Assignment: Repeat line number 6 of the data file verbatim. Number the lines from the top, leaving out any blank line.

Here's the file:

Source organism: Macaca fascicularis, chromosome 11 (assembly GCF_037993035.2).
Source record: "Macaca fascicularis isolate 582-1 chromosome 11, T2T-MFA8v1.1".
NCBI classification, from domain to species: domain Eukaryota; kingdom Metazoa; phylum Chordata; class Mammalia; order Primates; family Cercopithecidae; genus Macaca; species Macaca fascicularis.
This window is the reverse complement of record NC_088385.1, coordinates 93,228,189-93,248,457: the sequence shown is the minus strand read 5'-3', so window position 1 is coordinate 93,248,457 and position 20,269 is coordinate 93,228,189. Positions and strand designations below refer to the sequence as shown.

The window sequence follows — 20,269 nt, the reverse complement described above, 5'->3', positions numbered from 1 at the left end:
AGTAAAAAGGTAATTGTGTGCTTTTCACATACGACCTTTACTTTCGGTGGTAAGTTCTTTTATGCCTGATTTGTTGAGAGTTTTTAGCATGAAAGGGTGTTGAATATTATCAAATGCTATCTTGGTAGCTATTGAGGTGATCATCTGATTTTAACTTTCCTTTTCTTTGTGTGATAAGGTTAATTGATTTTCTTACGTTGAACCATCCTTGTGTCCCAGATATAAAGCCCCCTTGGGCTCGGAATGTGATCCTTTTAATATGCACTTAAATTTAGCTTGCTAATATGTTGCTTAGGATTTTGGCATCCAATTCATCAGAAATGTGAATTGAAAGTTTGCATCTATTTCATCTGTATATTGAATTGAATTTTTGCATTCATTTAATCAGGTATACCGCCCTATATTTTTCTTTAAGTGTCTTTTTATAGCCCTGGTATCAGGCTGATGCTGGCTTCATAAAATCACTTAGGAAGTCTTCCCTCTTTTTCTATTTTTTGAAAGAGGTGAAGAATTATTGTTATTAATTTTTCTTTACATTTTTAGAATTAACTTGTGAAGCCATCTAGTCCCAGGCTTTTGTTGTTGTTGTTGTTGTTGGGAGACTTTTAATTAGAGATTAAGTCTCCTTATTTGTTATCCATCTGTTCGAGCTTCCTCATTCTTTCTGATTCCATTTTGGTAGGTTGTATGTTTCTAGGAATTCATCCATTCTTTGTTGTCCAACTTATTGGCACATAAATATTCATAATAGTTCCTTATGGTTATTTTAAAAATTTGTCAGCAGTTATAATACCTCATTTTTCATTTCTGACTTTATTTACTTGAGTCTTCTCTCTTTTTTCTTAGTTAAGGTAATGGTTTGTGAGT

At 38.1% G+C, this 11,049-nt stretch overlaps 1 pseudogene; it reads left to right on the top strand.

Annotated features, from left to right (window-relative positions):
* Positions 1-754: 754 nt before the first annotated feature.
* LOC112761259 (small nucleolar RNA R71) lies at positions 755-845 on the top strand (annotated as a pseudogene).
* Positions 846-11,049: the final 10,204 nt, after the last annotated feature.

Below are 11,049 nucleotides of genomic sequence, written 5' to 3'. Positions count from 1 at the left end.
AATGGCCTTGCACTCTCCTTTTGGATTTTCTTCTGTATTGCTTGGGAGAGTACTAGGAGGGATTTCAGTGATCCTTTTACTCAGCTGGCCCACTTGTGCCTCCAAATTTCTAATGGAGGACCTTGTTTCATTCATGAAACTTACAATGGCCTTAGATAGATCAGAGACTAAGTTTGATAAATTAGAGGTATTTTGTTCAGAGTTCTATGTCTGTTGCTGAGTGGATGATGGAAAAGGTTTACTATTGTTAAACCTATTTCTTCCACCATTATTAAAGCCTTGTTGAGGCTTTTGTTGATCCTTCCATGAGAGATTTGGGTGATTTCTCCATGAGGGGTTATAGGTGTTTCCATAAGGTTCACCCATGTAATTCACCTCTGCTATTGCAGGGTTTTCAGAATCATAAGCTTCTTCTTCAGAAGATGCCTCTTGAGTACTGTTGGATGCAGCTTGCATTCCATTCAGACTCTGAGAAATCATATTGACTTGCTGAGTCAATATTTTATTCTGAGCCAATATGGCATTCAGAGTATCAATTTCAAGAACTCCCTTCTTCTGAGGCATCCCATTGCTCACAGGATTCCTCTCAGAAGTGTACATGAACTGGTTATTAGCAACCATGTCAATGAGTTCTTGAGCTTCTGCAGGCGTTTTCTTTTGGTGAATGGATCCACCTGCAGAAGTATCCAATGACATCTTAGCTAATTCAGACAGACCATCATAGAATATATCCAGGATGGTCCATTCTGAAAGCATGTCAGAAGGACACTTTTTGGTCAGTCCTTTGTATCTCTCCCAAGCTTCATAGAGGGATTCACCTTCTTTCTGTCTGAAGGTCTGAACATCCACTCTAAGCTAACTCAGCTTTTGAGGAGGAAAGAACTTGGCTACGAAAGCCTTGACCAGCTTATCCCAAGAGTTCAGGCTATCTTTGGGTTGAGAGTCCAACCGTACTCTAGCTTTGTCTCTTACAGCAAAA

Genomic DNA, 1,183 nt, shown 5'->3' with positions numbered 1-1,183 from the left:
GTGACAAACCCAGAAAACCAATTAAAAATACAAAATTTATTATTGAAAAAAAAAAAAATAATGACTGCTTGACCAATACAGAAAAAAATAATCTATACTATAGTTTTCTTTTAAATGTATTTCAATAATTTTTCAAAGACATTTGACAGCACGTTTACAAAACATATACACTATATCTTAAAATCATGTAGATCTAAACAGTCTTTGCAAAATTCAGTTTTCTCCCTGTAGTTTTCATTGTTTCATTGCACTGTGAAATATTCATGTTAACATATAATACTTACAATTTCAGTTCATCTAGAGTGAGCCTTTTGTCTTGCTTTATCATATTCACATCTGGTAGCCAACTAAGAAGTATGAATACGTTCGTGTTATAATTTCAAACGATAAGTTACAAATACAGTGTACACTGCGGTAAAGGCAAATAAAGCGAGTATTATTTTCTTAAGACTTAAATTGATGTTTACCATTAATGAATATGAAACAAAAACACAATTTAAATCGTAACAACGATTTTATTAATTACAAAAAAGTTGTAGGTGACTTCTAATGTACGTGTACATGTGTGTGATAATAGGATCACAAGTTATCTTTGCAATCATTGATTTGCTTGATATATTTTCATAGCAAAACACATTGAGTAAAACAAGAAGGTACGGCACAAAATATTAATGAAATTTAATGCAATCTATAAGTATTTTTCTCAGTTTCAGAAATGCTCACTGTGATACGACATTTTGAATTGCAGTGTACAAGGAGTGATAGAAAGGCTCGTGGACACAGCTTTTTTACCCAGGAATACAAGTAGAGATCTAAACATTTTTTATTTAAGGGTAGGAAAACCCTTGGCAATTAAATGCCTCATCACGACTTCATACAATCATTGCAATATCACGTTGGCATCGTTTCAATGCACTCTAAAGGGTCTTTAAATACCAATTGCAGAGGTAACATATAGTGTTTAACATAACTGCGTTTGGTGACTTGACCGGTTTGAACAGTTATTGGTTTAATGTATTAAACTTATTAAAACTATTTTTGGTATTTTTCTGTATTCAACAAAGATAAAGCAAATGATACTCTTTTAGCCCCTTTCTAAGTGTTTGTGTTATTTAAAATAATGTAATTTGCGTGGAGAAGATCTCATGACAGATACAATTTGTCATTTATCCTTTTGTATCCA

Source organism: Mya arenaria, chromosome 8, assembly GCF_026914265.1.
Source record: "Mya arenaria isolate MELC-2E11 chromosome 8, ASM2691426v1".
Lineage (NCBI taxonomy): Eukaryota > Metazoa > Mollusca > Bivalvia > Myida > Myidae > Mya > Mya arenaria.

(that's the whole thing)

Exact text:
AGTAAAAAGGTAATTGTGTGCTTTTCACATACGACCTTTACTTTCGGTGGTAAGTTCTTTTATGCCTGATTTGTTGAGAGTTTTTAGCATGAAAGGGTGTTGAATATTATCAAATGCTATCTTGGTAGCTATTGAGGTGATCATCTGATTTTAACTTTCCTTTTCTTTGTGTGATAAGGTTAATTGATTTTCTTACGTTGAACCATCCTTGTGTCCCAGATATAAAGCCCCCTTGGGCTCGGAATGTGATCCTTTTAATATGCACTTAAATTTAGCTTGCTAATATGTTGCTTAGGATTTTGGCATCCAATTCATCAGAAATGTGAATTGAAAGTTTGCATCTATTTCATCTGTATATTGAATTGAATTTTTGCATTCATTTAATCAGGTATACCGCCCTATATTTTTCTTTAAGTGTCTTTTTATAGCCCTGGTATCAGGCTGATGCTGGCTTCATAAAATCACTTAGGAAGTCTTCCCTCTTTTTCTATTTTTTGAAAGAGGTGAAGAATTATTGTTATTAATTTTTCTTTACATTTTTAGAATTAACTTGTGAAGCCATCTAGTCCCAGGCTTTTGTTGTTGTTGTTGTTGTTGGGAGACTTTTAATTAGAGATTAAGTCTCCTTATTTGTTATCCATCTGTTCGAGCTTCCTCATTCTTTCTGATTCCATTTTGGTAGGTTGTATGTTTCTAGGAATTCATCCATTCTTTGTTGTCCAACTTATTGGCACATAAATATTCATAATAGTTCCTTATGGTTATTTTAAAAATTTGTCAGCAGTTATAATACCTCATTTTTCATTTCTGACTTTATTTACTTGAGTCTTCTCTCTTTTTTCTTAGTTAAGGTAATGGTTTGTGAGT